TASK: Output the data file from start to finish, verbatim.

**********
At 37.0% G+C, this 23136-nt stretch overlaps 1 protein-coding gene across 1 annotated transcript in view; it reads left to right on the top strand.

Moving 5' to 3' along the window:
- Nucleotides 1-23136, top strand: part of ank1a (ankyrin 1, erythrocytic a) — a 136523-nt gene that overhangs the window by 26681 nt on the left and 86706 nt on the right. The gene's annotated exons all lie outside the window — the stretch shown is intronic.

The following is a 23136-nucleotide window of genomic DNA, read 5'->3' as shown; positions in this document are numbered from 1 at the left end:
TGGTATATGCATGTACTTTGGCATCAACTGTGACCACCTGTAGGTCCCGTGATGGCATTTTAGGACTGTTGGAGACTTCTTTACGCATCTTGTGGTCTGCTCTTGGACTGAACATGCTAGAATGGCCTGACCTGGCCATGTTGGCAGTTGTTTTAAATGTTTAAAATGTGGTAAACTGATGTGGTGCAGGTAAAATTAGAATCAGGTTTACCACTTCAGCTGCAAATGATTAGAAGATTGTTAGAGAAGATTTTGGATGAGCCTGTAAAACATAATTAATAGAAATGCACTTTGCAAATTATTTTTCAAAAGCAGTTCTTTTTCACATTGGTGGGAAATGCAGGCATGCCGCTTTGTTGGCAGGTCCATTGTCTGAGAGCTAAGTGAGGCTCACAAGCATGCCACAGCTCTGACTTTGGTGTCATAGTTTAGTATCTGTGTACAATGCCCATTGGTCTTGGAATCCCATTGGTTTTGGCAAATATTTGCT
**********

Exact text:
At 37.0% G+C, this 23136-nt stretch overlaps 1 protein-coding gene across 1 annotated transcript in view; it reads left to right on the top strand.

Moving 5' to 3' along the window:
- Nucleotides 1-23136, top strand: part of ank1a (ankyrin 1, erythrocytic a) — a 136523-nt gene that overhangs the window by 26681 nt on the left and 86706 nt on the right. The gene's annotated exons all lie outside the window — the stretch shown is intronic.

The following is a 23136-nucleotide window of genomic DNA, read 5'->3' as shown; positions in this document are numbered from 1 at the left end:
TGGTATATGCATGTACTTTGGCATCAACTGTGACCACCTGTAGGTCCCGTGATGGCATTTTAGGACTGTTGGAGACTTCTTTACGCATCTTGTGGTCTGCTCTTGGACTGAACATGCTAGAATGGCCTGACCTGGCCATGTTGGCAGTTGTTTTAAATGTTTAAAATGTGGTAAACTGATGTGGTGCAGGTAAAATTAGAATCAGGTTTACCACTTCAGCTGCAAATGATTAGAAGATTGTTAGAGAAGATTTTGGATGAGCCTGTAAAACATAATTAATAGAAATGCACTTTGCAAATTATTTTTCAAAAGCAGTTCTTTTTCACATTGGTGGGAAATGCAGGCATGCCGCTTTGTTGGCAGGTCCATTGTCTGAGAGCTAAGTGAGGCTCACAAGCATGCCACAGCTCTGACTTTGGTGTCATAGTTTAGTATCTGTGTACAATGCCCATTGGTCTTGGAATCCCATTGGTTTTGGCAAATATTTGCT